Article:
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typical finale

I had long since finished eating, but remained sitting there rethinking the day’s events. Earlier, the tallied score had been Paris–1, Wendy–0, feeling defeated by narrow mindedness and lack of service. Several hours later, I had readjusted my attitude by simply doing a very normal Parisian thing–taking myself to lunch in a traditional café, blending in with culture and ambience that I both appreciate and love. La belle vie en France–c’est comme ça.

Final score: French bureaucracy-1, Wendy’s love for Paris-1. Not a tie––I won.

OEUFS MAYONNAISE [courtesy of Paris Paysanne]

  • 2 fresh egg yolks, room temperature
  • 2 pinches salt
  • 1/2 tsp. Dijon mustard
  • 1 1/2 cups olive oil
  • dash of H2O
  • drop of red wine vinegar
  • 1-2 hard-boiled eggs per person
  • Mâche [lamb’s lettuce] or greens for salad/garnish, cayenne pepper, optional

Preparation:

Whisk egg yolks together with salt and mustard until creamy and light in color. SLOWLY begin to add olive oil–a few drops at a time to start, whisking vigorously all the time as you go. It should become thicker as the oil is mixed in, but not liquidy. Add all the oil until it is finished. If it seems too stiff, add a dash of H2O and continue whisking. Finish with a drop of red wine vinegar and salt to taste.

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photo credit, Paris Paysanne

Cut hard-boiled eggs in half. Top with fresh mayo. Garnish with a sprinkle of cayenne pepper and greens as desired.

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photo credit, Paris Paysanne

15 thoughts on “Living Both Sides of the French Coin

  1. Much to learn from your observations and experience. It doesn’t have to be Paris to have a frustrating day and it doesn’t have to be Paris to find a place to rewind and reflect–but, in this case, Paris it is! I’d say Paris 1 and Wendy 2. Yes, you won!

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  2. You are marvelous! Such a great piece – and I may do those eggs very soon. I had a similar adventure in Costa Rica in mid-Feb when I went with Patricia to a yoga retreat. My SIM acquisition involved a long bus ride into Liberia and a two hour zig-zagging walk around downtown to find the right store and I speak 4 words of Spanish, gracias, ole, nada, and loco. Oh yes and, SIM. My reset was at the bus stop, where 8 buses went by and a funeral procession, across from the main cathedral. And the long bus ride back to the Hilton. My phone had almost no battery so I couldn’t take pics, sadly.

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  3. Wendy,
    Another delightful life experience. It’s amazing how something you intend to be an easy “fix” can turn into a most frustrating time. The incredible part is how you were able to turn around that disappointing red tape regulation issue into a most beautiful afternoon of enjoyment.
    Truly turning lemons into lemonade or should I say sour grapes (no puns intended!) into fine wine.
    As always, the picture are exquisite and have a story to tell in themselves in visual form.
    Keep the posts coming!

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  4. Another beautifully written piece. And boy, can I relate! And you are so right. All the little frustrations of living in Paris are far outweighed by all the pleasures. Thanks for getting my Wednesday morning started on such an uplifting note. Now off to the President Wilson market to enjoy one of the great pleasures of living here.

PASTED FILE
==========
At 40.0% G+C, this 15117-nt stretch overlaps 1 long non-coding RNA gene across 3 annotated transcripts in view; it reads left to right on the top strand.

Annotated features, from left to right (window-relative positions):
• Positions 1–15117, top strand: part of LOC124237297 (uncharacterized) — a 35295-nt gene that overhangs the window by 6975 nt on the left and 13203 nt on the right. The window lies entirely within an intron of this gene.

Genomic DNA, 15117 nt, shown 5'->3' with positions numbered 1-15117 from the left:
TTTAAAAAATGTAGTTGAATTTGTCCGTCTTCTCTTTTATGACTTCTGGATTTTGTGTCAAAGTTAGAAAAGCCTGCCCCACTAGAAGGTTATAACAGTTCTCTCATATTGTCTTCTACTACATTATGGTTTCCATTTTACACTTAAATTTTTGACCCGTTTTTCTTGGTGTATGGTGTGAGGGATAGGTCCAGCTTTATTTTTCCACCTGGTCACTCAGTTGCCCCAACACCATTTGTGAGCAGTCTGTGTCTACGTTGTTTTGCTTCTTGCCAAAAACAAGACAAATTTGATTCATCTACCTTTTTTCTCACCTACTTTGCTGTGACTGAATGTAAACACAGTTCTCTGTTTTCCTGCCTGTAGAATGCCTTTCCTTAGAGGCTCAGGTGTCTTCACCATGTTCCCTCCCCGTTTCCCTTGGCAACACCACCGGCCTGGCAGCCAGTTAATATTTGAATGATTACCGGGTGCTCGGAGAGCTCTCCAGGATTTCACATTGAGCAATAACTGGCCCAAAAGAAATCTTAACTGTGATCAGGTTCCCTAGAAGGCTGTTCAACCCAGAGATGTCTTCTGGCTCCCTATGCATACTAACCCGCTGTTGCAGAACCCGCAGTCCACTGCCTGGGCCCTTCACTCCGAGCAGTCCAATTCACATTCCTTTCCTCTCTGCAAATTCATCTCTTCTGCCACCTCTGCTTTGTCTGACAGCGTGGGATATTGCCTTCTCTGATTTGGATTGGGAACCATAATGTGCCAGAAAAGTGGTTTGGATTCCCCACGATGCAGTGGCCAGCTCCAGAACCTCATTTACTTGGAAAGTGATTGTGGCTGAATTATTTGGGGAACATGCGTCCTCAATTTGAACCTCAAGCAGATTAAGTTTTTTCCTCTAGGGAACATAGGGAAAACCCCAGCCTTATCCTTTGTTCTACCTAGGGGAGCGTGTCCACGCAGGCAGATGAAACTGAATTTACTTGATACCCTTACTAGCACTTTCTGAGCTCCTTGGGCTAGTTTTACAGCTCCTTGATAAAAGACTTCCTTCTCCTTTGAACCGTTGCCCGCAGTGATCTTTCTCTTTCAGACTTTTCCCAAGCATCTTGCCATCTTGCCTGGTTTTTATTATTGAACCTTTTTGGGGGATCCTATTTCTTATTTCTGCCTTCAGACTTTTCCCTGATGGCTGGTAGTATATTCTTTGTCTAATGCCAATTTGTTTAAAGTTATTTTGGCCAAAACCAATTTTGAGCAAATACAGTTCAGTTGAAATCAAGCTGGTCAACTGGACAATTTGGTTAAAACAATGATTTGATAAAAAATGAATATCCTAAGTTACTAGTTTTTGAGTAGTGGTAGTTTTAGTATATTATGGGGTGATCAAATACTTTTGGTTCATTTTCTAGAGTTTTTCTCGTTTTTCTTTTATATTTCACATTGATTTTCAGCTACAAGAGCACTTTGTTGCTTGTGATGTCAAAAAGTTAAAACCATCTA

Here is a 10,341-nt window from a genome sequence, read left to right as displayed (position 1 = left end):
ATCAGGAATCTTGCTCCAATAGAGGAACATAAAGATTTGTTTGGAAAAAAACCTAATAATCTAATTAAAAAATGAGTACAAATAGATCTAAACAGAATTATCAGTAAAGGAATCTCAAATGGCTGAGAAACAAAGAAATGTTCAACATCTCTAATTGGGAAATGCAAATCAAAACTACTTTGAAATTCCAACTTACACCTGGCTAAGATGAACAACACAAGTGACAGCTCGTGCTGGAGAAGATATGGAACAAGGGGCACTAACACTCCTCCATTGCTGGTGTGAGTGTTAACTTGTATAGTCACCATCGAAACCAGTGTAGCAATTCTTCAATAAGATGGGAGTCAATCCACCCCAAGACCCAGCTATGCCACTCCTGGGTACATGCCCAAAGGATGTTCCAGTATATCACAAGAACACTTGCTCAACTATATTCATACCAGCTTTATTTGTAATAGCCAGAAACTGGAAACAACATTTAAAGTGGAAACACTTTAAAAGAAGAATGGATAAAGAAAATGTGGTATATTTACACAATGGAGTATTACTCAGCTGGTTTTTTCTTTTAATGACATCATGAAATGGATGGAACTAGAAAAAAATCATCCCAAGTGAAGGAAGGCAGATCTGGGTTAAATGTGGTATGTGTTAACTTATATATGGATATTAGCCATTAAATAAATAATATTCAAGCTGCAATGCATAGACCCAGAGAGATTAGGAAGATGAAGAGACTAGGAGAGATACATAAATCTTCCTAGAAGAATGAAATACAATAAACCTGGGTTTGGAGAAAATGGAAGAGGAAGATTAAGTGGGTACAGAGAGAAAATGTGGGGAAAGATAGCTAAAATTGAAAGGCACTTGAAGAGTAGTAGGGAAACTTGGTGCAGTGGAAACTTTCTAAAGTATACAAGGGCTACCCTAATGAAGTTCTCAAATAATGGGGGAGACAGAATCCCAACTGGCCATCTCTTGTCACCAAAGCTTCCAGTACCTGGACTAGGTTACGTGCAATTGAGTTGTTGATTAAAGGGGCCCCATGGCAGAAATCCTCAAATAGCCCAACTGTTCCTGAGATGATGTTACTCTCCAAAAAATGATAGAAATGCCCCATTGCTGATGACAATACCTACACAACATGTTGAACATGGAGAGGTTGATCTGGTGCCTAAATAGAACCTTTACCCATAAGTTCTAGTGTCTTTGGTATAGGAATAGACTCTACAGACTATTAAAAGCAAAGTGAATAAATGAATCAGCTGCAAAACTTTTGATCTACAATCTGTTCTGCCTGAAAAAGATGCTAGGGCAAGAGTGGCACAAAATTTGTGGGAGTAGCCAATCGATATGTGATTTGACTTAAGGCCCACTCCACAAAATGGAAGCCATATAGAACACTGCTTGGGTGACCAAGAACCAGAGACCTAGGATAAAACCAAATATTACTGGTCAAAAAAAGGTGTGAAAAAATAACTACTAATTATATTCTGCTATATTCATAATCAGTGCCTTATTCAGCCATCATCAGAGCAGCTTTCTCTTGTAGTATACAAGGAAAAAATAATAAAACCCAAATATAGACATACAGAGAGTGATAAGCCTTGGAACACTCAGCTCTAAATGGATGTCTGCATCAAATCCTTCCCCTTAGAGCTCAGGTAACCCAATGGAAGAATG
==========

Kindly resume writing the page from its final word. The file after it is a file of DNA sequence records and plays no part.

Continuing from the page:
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  5. I wish there were places here where I could refocus and refuel! Those hard-boiled eggs with fresh mayo have haunted me! Tomorrow, I am going for it! I will make it myself said the Little Red Hen, and, she did!! The only missing ingredient is you, my dearest sister!💚❤️💜💙Molly

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  6. Always gracious, even in the face of bureaucratic bêtises. How I wish I had your composure. You are amazing! Lovely story and great photos as usual.
    Je serai à Paris mi-Avril si tu es disponible – pour un p’tit verre ou même déjeuner?
    Keep these great posts coming!

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  7. Perfect! I can just imagine you walking down the cobble stoned street to the baked chicken wala (mixing my cultures but that’s ok–there are Indians in Paris also!) and then to the cafe where you were able to leisurely enjoy your meal and take it all in as you let the frustration of the day seep away…with the help of time and the lovely glass of wine! I shall make the homemade mayo to eat on boiled eggs this weekend and think of you, mon amie!

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    • When you make it, tell me how it turns out. So far, I just order homemade mayo in restos! So until we leave France and I must recreate this simple treat, I count on friends to tell me how delicious [and easy] it is with a little whisking muscle.

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  8. Hi Wendy, I wanted to thank you for a timely life lesson. I have sold my house, pending an appraisal on Friday, purchased one in La Crosse, Wisconsin, pending the sale here, and will be packed out and moved by the 21st. The lesson of your day in Paris is one I can apply immediately. Thank you and all the best, Glenn